trice

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in a flash

Immediately; very quickly; at once. Just call us on this number if you have any problems, and we'll be back in a flash. Don't worry, boss, I'll have this report typed up in a flash!
See also: flash

in a trice

At once; nearly immediately or very quickly or suddenly. Our storewide sale will only be available as supplies last, so be sure to hurry—these deals are going to be gone in a trice! When faced with the need to save costs, the management decided the fates of lower-level workers in a trice, without any serious deliberation.
See also: trice

in a flash

Fig. quickly; immediately. I'll be there in a flash. It happened in a flash. Suddenly my wallet was gone.
See also: flash

in two shakes of a lamb's tail

Fig. in a very short time; very quickly. Jane returned in two shakes of a lamb's tail. Mike was able to solve the problem in two shakes of a lamb's tail.
See also: of, shake, tail, two

in a flash

Also, in a jiffy or second or trice . Quickly, immediately. For example, I'll be with you in a flash, or He said he'd be done in a jiffy, or I'll be off the phone in a second, or I felt a drop or two, and in a trice there was a downpour. The first idiom alludes to a flash of lightning and dates from about 1800. The word jiffy, meaning "a short time," is of uncertain origin and dates from the late 1700s (as does the idiom using it); a second, literally one-sixtieth of a minute, has been used vaguely to mean "a very short time" since the early 1800s; and trice originally meant "a single pull at something" and has been used figuratively since the 1500s.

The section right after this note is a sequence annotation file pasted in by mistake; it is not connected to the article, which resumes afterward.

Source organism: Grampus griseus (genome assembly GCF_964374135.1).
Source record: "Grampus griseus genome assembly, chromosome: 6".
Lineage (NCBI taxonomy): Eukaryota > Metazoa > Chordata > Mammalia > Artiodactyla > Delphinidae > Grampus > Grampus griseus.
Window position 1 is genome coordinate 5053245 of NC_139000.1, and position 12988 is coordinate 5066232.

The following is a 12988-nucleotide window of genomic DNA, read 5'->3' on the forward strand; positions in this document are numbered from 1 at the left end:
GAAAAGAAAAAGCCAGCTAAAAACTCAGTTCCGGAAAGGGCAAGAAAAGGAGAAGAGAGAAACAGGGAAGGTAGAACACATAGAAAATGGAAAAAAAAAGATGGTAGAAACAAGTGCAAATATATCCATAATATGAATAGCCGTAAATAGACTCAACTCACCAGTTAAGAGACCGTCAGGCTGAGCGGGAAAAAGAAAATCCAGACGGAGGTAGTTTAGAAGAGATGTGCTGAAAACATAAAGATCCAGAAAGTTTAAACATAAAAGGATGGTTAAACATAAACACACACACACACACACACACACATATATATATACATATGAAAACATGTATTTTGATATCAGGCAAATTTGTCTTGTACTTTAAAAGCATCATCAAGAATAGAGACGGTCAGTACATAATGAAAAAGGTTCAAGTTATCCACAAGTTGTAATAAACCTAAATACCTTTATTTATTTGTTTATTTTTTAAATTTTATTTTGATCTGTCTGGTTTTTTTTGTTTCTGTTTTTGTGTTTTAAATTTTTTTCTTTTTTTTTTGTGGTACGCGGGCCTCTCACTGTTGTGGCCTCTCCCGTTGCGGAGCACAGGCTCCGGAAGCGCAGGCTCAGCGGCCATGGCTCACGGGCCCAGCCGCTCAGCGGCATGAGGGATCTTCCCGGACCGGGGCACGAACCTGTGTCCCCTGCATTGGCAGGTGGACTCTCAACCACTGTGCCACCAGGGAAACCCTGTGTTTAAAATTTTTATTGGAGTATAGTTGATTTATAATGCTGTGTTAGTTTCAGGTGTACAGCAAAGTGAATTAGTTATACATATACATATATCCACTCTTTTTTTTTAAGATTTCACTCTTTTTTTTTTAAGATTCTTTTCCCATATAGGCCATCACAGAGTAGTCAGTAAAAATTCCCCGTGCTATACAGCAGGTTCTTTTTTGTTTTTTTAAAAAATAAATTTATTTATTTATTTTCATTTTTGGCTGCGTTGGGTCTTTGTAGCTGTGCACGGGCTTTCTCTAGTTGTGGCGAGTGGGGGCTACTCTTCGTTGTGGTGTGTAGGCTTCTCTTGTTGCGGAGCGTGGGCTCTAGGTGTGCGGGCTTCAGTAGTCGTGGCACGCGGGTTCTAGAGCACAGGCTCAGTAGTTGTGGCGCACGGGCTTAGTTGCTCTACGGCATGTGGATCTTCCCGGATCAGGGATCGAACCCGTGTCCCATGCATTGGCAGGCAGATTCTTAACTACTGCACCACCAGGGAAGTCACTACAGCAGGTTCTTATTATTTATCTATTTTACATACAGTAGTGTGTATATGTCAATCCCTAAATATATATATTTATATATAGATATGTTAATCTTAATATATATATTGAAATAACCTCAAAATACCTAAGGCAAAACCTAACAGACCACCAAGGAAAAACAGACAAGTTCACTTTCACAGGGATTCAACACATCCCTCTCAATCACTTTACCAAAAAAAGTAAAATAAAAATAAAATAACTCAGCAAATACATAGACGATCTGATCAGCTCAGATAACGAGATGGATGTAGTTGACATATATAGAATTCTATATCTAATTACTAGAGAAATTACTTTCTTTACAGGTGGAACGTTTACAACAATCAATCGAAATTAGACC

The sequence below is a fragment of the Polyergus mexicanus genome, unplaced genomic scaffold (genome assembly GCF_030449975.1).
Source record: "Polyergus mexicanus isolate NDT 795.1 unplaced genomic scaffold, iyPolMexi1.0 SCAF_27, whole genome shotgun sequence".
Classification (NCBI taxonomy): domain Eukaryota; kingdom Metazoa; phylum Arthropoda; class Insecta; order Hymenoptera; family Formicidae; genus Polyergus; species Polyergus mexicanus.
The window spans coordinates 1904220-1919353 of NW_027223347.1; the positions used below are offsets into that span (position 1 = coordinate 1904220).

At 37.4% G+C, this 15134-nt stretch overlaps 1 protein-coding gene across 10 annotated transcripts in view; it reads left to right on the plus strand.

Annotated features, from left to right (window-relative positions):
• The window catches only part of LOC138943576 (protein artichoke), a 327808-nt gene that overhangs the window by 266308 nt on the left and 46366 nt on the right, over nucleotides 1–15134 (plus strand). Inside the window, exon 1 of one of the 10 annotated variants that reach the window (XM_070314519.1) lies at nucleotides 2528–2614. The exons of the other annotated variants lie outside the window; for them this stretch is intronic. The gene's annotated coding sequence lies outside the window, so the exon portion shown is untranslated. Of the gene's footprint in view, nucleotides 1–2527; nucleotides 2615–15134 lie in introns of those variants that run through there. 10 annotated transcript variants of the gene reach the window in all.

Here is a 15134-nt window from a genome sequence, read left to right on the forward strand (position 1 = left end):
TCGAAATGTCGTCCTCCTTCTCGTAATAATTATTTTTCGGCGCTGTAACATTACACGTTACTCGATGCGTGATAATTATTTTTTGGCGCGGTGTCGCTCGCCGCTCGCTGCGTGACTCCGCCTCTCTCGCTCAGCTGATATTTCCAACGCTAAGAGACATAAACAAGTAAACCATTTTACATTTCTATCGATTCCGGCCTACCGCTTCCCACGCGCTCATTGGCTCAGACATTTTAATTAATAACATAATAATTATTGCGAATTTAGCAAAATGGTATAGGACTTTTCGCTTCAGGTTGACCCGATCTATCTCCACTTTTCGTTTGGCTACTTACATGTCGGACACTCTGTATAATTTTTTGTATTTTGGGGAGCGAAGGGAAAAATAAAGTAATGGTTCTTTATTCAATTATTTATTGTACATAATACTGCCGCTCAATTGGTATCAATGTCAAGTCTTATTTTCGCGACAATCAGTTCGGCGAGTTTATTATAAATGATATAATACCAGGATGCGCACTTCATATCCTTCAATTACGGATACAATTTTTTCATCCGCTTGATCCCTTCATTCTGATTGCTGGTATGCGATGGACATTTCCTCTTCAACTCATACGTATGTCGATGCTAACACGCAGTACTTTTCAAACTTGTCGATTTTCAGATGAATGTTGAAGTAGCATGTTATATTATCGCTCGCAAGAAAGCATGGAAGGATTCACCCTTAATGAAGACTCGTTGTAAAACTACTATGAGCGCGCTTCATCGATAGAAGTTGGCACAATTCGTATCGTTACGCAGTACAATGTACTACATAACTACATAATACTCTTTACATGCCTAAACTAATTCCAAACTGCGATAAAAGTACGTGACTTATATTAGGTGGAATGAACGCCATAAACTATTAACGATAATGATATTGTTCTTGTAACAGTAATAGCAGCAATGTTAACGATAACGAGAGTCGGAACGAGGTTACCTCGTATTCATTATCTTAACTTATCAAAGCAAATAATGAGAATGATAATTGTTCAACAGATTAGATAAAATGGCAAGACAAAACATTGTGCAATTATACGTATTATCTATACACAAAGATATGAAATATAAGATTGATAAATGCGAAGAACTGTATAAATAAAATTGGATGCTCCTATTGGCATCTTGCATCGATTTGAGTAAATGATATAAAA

See also: flash

in a trice

in a moment; very quickly.
In late Middle English, at a trice meant ‘at one pull or tug’, and it soon developed the figurative meaning of ‘in a moment, immediately’. By the late 17th century the original form of the expression had given way to the more familiar in a trice. Trice itself comes from a Middle Dutch verb meaning ‘hoist’.
See also: trice

in a ˈtrice

very quickly or suddenly: He was gone in a trice.
See also: trice

in a flash

mod. right away; immediately. (see also flash.) Get over here in a flash, or else.
See also: flash

in two shakes of a lamb's tail

Instantly, very quickly. Lambs surely were known to be frisky creatures long before, but this expression, often shortened to in two shakes, dates only from the early nineteenth century and originated in America. Mark Twain changed it in The Adventures of Huckleberry Finn (1884) to “three shakes of a sheep’s tail,” suggesting it was already very well known by the late nineteenth century. A similar cliché, in a trice, which came from a now obsolete word meaning to pull on a rope and alluded to a single pull, is rarely heard today but was extremely common from the eighteenth century on.
See also: of, shake, tail, two